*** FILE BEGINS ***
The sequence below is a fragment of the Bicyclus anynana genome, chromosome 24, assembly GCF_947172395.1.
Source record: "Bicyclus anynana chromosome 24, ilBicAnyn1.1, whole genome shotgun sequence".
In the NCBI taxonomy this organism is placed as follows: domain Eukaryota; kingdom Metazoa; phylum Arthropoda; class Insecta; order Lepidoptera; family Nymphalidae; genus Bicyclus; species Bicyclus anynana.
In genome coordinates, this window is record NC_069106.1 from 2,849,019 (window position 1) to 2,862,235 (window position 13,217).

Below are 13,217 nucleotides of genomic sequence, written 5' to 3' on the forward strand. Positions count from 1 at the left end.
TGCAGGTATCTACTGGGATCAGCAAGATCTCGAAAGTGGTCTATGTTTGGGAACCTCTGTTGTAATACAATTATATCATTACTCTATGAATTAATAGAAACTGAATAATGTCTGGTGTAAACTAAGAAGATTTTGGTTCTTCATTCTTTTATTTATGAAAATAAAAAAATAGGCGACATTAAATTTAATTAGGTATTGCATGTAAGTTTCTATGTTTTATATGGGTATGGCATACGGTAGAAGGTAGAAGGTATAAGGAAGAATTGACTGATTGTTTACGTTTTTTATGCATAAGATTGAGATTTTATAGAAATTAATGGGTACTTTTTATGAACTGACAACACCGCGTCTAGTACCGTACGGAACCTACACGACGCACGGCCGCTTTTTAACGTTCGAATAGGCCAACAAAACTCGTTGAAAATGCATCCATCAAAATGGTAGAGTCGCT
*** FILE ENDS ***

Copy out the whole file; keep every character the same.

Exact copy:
The sequence below is a fragment of the Bicyclus anynana genome, chromosome 24, assembly GCF_947172395.1.
Source record: "Bicyclus anynana chromosome 24, ilBicAnyn1.1, whole genome shotgun sequence".
In the NCBI taxonomy this organism is placed as follows: domain Eukaryota; kingdom Metazoa; phylum Arthropoda; class Insecta; order Lepidoptera; family Nymphalidae; genus Bicyclus; species Bicyclus anynana.
In genome coordinates, this window is record NC_069106.1 from 2,849,019 (window position 1) to 2,862,235 (window position 13,217).

Below are 13,217 nucleotides of genomic sequence, written 5' to 3' on the forward strand. Positions count from 1 at the left end.
TGCAGGTATCTACTGGGATCAGCAAGATCTCGAAAGTGGTCTATGTTTGGGAACCTCTGTTGTAATACAATTATATCATTACTCTATGAATTAATAGAAACTGAATAATGTCTGGTGTAAACTAAGAAGATTTTGGTTCTTCATTCTTTTATTTATGAAAATAAAAAAATAGGCGACATTAAATTTAATTAGGTATTGCATGTAAGTTTCTATGTTTTATATGGGTATGGCATACGGTAGAAGGTAGAAGGTATAAGGAAGAATTGACTGATTGTTTACGTTTTTTATGCATAAGATTGAGATTTTATAGAAATTAATGGGTACTTTTTATGAACTGACAACACCGCGTCTAGTACCGTACGGAACCTACACGACGCACGGCCGCTTTTTAACGTTCGAATAGGCCAACAAAACTCGTTGAAAATGCATCCATCAAAATGGTAGAGTCGCT